Our goal was to develop a convenient analytical method for processing APO, APC and NPO, as there is only limited information on APO metabolism in the literature. Analysis of APO and metabolites is made difficult by the rapid degradation of APO by oxidation at 37 °C and pH 7.4, necessitating the use of antioxidants such as disodium edetate, ascorbic acid or sodium metabisulfite to increase the stability of APO in the samples during all extraction phases. Therefore, in this study, blood was always collected in tubes containing disodium edetate and centrifuged at 4 °C within 30 min of collection. This paper is the first to describe not only APO but also APC and NPO in the same analytical run. Extraction was derived from general conditions of extraction described by Bianchi G. and Landi M.11 The nature of the organic extraction solvents, the pH value of the solution and the extraction steps were precisely studied. Initial attempts to use one organic solvent such as chloroform, diethyl ether, ethyl acetate, hexane or methanol with different pH phosphate buffers (pH 7, 8, 9, 10 and 11) were unsuccessful. None of the solvents permitted the extraction of both target compounds. It must be emphasized that hexane was never able to extract NPO. Owing to the problem of cross contamination inducing significant interferences in the chromatograms, such as phthalates leached from plastic materials like Vacutainer® tubes and serum storage bottles, we avoided the use of chlorinated solvents. Therefore, various mixtures of two solvents were tested. The best results were obtained with ethyl acetate, especially with the diethyl ether/ethyl acetate mixture. The extraction pH was determined at a value where the analytes are uncharged prior to extraction and to avoid pollutant acidic compounds and phthalates.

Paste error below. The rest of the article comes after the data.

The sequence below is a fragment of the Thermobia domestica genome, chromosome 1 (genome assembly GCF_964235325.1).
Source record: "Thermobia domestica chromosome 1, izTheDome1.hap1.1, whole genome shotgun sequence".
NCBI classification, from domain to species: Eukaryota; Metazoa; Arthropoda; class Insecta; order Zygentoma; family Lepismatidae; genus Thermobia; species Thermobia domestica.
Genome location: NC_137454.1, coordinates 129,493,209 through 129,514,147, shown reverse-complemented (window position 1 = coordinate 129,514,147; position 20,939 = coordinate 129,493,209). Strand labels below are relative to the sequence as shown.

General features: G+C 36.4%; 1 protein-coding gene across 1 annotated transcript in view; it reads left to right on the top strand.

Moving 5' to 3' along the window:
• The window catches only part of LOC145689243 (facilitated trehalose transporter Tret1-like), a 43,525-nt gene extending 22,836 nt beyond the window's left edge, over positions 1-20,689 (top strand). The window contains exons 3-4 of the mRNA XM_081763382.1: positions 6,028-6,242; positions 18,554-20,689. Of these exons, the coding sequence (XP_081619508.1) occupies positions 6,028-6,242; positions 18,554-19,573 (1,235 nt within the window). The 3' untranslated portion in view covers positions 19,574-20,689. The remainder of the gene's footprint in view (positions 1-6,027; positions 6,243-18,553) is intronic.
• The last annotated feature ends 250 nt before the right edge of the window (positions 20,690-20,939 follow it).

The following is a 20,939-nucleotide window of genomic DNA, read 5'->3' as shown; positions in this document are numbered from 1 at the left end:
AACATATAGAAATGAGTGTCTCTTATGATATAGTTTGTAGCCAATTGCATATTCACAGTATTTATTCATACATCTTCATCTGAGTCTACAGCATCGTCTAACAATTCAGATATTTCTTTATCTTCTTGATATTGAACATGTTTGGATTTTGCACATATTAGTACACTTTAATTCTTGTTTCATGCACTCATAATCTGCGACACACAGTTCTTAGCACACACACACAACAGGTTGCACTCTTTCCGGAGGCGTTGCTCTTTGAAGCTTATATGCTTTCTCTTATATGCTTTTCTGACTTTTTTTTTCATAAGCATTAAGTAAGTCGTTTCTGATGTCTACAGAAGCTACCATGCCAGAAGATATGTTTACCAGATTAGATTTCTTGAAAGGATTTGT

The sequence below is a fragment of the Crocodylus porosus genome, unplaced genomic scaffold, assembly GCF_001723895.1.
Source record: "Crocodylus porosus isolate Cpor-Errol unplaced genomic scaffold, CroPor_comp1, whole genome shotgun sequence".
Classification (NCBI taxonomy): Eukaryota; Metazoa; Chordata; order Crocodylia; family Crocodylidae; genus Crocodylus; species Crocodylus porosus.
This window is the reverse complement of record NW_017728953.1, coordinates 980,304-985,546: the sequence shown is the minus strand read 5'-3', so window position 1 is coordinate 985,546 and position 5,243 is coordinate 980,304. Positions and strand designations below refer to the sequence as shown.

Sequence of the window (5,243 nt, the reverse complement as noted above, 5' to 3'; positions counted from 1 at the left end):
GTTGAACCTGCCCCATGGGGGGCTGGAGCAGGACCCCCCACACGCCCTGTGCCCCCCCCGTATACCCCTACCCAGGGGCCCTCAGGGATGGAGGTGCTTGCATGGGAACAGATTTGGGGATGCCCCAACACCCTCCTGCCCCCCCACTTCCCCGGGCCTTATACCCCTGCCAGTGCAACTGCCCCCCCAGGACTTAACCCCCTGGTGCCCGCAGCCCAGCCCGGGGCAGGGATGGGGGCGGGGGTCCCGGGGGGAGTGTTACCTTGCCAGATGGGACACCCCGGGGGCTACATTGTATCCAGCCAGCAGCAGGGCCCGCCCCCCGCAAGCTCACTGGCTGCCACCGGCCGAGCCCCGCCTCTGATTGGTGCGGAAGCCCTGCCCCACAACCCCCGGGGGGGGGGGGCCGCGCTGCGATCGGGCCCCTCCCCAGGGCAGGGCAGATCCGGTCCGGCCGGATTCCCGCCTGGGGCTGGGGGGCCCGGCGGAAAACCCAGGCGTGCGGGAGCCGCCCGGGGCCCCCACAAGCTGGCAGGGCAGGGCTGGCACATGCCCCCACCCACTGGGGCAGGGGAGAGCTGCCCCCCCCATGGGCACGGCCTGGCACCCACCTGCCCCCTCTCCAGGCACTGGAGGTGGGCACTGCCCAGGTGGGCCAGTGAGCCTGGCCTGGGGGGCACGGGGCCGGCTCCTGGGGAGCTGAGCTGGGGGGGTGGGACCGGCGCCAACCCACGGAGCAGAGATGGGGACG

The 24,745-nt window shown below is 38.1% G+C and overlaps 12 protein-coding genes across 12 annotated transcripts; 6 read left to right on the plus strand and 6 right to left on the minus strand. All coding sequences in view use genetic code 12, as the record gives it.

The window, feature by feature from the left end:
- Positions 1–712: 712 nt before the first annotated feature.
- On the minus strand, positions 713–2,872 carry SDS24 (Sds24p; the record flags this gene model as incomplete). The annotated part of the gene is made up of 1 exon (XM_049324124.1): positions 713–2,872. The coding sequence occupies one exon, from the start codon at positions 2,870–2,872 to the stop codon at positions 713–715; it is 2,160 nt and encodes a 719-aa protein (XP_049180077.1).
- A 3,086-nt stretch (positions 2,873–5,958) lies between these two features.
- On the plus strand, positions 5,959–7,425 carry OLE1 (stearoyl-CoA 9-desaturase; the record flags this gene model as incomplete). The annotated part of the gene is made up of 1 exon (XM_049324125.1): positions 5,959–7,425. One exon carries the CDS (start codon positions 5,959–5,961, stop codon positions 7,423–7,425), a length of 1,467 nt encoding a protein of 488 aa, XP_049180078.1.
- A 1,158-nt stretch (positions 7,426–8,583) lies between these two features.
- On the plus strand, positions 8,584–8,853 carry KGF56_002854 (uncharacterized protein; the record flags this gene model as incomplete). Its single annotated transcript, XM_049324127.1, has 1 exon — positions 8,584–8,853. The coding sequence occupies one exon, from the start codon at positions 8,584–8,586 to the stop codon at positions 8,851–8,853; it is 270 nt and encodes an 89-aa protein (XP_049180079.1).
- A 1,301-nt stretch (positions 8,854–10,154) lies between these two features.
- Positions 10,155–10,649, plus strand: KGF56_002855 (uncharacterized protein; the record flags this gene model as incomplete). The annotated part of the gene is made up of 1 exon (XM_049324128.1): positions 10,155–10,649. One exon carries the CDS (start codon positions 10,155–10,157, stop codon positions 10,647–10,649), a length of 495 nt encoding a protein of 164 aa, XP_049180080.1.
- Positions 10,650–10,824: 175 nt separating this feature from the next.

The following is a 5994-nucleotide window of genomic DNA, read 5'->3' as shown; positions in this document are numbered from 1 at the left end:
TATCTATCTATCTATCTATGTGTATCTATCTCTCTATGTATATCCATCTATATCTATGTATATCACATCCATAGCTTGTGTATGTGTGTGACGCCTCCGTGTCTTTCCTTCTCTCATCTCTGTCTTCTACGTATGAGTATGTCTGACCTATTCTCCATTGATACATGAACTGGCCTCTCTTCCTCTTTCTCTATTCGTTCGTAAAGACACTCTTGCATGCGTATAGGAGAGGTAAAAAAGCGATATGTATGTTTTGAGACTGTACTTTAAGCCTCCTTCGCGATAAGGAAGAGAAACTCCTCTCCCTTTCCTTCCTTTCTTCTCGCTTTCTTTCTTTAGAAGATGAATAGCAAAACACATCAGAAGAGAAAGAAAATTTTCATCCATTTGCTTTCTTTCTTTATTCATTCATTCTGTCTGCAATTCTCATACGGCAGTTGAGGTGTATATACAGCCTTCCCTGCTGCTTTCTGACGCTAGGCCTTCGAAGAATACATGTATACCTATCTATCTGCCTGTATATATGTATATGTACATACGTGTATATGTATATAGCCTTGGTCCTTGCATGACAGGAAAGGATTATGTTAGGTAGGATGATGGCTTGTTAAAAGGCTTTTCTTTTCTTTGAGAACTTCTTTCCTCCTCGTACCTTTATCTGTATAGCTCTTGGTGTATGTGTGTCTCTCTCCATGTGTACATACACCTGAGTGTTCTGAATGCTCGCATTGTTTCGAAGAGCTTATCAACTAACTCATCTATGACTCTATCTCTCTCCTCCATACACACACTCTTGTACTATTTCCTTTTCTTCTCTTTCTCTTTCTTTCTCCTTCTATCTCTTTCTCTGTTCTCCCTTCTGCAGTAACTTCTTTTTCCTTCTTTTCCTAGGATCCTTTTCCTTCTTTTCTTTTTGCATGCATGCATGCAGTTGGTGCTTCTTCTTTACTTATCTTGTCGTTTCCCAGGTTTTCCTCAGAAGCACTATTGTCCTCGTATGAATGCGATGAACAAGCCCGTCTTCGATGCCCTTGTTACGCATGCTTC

Derivatization was completed by silylation with BSTFA and TMCS in carefully closed tubes. As shown in Fig. 2, chromatographic separation of target substances was achieved in 8.4, 8.9, 9.1 and 9.8 min for APO, APC, NPO and IS, respectively. Characteristic fragmentations of the structures were obtained from the reports published by Green et al.15 and Neumeyer et al.16 Molecular ions of BSTFA-TMCS derivative of APO used for quantification and qualification had a mass spectrum of m/z 410 and 411, 322 and 149, respectively. APC quantification ion was m/z 352 with ions m/z 322, 310 and 264 for qualification. NPO quantification and qualification ions were m/z 396, 322 and 308, respectively. N-propylnorapomorphine was quantified using ion m/z 438 and qualified by ions m/z 410 and 350.